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Dr. Jeffery G. Beavers, DC


 

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Leg Pain

The American Chiropractic Association sponsored a study to try and determine
what people were doing about their back pains. 800 adults were surveyed, all
of whom were suffering from chronic low back pain at the time of the survey.
To properly frame this study it`s important to realize that 80% of people will have at
least one incident of lower back pain sometime in their lives. The second most
common reason to visit a doctor is back pain, and the cost of this so-called benign
condition is over $90 billion dollars in the US alone; which is, evidently, about 1%
of the gross domestic product. According to the article, lower back pain is the most
common cause of disability in people under 45. With all these facts in mind, knowing
what people do to try and help their pains and where chiropractic fits in is very relevant.

Some of the survey`s findings were surprising. 85% of people surveyed had suffered
from lower back pain for 3 years, 71% for 5 years or more, so you can readily see
that we are not dealing with the general population here. The causes of pain listed by
those surveyed ranged from an injury or accident (18%), degenerative disc disease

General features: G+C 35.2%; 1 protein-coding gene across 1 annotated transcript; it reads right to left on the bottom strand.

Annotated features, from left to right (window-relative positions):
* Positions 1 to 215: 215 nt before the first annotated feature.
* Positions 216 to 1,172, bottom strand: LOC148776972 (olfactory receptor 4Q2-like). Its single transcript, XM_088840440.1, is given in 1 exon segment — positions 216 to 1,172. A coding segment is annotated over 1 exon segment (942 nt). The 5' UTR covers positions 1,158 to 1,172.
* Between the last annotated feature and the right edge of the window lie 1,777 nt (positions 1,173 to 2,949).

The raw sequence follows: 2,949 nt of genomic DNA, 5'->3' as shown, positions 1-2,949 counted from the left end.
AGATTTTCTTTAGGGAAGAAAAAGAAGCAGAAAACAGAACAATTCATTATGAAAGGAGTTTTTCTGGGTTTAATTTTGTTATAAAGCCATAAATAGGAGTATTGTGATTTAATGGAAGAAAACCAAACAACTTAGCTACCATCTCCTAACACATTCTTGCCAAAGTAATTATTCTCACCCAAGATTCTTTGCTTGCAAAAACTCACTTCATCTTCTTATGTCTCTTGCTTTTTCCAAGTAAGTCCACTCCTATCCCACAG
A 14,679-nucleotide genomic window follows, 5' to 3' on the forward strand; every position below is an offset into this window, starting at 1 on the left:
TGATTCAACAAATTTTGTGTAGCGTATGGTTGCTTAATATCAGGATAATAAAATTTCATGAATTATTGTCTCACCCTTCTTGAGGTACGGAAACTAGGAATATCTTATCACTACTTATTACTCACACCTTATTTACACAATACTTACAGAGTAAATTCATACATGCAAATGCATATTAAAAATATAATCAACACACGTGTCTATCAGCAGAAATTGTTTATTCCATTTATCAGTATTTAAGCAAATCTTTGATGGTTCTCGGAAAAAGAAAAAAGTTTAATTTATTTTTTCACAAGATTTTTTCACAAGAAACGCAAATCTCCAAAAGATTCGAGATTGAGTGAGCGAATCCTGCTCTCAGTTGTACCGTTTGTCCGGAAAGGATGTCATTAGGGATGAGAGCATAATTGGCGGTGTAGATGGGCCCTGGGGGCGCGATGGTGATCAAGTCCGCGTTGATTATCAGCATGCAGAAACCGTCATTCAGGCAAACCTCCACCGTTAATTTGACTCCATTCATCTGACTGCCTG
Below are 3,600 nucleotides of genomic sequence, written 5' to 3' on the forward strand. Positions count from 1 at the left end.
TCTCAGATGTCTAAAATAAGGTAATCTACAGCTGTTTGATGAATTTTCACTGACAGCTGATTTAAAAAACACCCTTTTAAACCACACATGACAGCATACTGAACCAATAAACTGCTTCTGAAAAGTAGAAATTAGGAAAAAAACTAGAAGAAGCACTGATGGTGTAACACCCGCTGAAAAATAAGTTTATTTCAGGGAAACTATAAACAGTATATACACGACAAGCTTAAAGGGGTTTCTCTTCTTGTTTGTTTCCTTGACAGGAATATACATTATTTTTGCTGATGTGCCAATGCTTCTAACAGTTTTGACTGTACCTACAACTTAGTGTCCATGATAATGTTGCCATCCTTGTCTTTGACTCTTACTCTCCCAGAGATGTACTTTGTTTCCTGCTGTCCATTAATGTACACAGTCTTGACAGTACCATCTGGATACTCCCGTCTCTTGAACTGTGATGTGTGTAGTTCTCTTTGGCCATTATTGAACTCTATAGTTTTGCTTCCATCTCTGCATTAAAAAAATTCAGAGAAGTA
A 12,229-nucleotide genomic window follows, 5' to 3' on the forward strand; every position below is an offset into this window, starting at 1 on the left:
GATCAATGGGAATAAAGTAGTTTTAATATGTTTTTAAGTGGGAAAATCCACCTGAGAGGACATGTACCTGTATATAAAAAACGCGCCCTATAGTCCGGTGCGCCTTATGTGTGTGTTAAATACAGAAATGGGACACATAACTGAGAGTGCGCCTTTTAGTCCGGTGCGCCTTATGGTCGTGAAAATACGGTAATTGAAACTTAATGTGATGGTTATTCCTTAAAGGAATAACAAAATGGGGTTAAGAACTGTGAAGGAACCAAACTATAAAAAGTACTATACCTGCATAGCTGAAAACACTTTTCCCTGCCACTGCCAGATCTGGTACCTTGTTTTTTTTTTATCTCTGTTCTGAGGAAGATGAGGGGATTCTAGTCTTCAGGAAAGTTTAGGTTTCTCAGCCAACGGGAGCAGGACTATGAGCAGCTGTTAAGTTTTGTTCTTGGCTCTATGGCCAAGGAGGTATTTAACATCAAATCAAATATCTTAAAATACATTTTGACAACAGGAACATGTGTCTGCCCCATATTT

(12.5%), herniated disc (10.3%), arthritis (10%) to "nothing" (2.6%).

For 65% of these people when their pain first began, their first treatment choice was medicine, their GP or family doctor. 18.8% chose to see a chiropractor. Of course,
the most common form of treatment was drugs: 27% analgesics or narcotics, 25%
OTC meds such as Tylenol or Advil, 19.6% used muscle relaxants and 18% took nonsteroidal anti-inflammatories. Many people actually took a combination of these
drugs. 10.8% the 800 people surveyed used chiropractic to control their pain.

So, in spite of all these drugs, it would appear that most people found their treatments
to be largely ineffective because 40% reported their back pains as "severe" or "very
severe", while less than 31% felt that their pains were "under control" or "completely
under control". Over 40% of those questioned said that their pains were "not under
control" or "not under control at all". Sad isn`t it? All those drugs, with their inherent
and potentially lethal side-effects and such poor results; drugs for chronic lower back
pain simply don`t work that well.

Here`s an interesting thing: 64.4% of people said that they would consider seeing a chiropractor and over 80% answered that they would prefer to avoid medications.
So you need to ask yourself, "If the drugs they are taking are mostly ineffective, if they
would prefer not to take drugs at all, and 2/3`s would consider going to a chiropractor,
why aren`t more going?" That`s a great question, and I wish I had an answer. Perhaps
it`s the cost. In some circles, chiropractic care is seen as expensive and elitist. Maybe